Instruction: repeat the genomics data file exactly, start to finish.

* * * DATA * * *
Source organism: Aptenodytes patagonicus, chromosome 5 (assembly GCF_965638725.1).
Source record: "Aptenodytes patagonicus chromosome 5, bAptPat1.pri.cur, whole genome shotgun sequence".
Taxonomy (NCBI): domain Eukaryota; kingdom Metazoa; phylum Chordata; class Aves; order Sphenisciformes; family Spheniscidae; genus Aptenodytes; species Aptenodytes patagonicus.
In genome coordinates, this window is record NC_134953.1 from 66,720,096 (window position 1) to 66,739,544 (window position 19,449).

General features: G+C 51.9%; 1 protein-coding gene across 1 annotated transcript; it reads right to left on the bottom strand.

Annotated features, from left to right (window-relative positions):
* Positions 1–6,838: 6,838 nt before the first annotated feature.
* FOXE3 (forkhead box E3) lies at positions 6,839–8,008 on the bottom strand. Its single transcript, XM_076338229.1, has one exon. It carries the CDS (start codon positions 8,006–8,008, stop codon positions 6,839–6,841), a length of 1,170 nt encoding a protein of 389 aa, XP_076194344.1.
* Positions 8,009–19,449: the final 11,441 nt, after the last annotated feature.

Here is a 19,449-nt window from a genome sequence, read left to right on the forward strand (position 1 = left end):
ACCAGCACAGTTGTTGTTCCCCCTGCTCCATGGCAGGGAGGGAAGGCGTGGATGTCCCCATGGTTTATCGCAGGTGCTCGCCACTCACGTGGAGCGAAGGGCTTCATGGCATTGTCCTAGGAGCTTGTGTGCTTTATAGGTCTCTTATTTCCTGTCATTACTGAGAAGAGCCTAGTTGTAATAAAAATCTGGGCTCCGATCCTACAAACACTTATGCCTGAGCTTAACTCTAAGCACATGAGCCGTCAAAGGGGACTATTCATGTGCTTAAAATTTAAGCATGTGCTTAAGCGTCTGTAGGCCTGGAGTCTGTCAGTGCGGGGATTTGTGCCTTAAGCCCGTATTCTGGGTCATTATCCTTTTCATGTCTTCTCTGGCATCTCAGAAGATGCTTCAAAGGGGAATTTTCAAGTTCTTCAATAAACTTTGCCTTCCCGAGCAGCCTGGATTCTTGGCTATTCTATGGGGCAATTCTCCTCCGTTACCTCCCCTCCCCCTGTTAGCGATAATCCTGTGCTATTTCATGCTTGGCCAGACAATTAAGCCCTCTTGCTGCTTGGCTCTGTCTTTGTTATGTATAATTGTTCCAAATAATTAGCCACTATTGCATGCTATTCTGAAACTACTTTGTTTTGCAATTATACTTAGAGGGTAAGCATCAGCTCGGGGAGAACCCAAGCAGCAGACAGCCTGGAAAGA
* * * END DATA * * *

Source organism: Aptenodytes patagonicus, chromosome 5 (assembly GCF_965638725.1).
Source record: "Aptenodytes patagonicus chromosome 5, bAptPat1.pri.cur, whole genome shotgun sequence".
Taxonomy (NCBI): domain Eukaryota; kingdom Metazoa; phylum Chordata; class Aves; order Sphenisciformes; family Spheniscidae; genus Aptenodytes; species Aptenodytes patagonicus.
In genome coordinates, this window is record NC_134953.1 from 66,720,096 (window position 1) to 66,739,544 (window position 19,449).

General features: G+C 51.9%; 1 protein-coding gene across 1 annotated transcript; it reads right to left on the bottom strand.

Annotated features, from left to right (window-relative positions):
* Positions 1–6,838: 6,838 nt before the first annotated feature.
* FOXE3 (forkhead box E3) lies at positions 6,839–8,008 on the bottom strand. Its single transcript, XM_076338229.1, has one exon. It carries the CDS (start codon positions 8,006–8,008, stop codon positions 6,839–6,841), a length of 1,170 nt encoding a protein of 389 aa, XP_076194344.1.
* Positions 8,009–19,449: the final 11,441 nt, after the last annotated feature.

Here is a 19,449-nt window from a genome sequence, read left to right on the forward strand (position 1 = left end):
ACCAGCACAGTTGTTGTTCCCCCTGCTCCATGGCAGGGAGGGAAGGCGTGGATGTCCCCATGGTTTATCGCAGGTGCTCGCCACTCACGTGGAGCGAAGGGCTTCATGGCATTGTCCTAGGAGCTTGTGTGCTTTATAGGTCTCTTATTTCCTGTCATTACTGAGAAGAGCCTAGTTGTAATAAAAATCTGGGCTCCGATCCTACAAACACTTATGCCTGAGCTTAACTCTAAGCACATGAGCCGTCAAAGGGGACTATTCATGTGCTTAAAATTTAAGCATGTGCTTAAGCGTCTGTAGGCCTGGAGTCTGTCAGTGCGGGGATTTGTGCCTTAAGCCCGTATTCTGGGTCATTATCCTTTTCATGTCTTCTCTGGCATCTCAGAAGATGCTTCAAAGGGGAATTTTCAAGTTCTTCAATAAACTTTGCCTTCCCGAGCAGCCTGGATTCTTGGCTATTCTATGGGGCAATTCTCCTCCGTTACCTCCCCTCCCCCTGTTAGCGATAATCCTGTGCTATTTCATGCTTGGCCAGACAATTAAGCCCTCTTGCTGCTTGGCTCTGTCTTTGTTATGTATAATTGTTCCAAATAATTAGCCACTATTGCATGCTATTCTGAAACTACTTTGTTTTGCAATTATACTTAGAGGGTAAGCATCAGCTCGGGGAGAACCCAAGCAGCAGACAGCCTGGAAAGA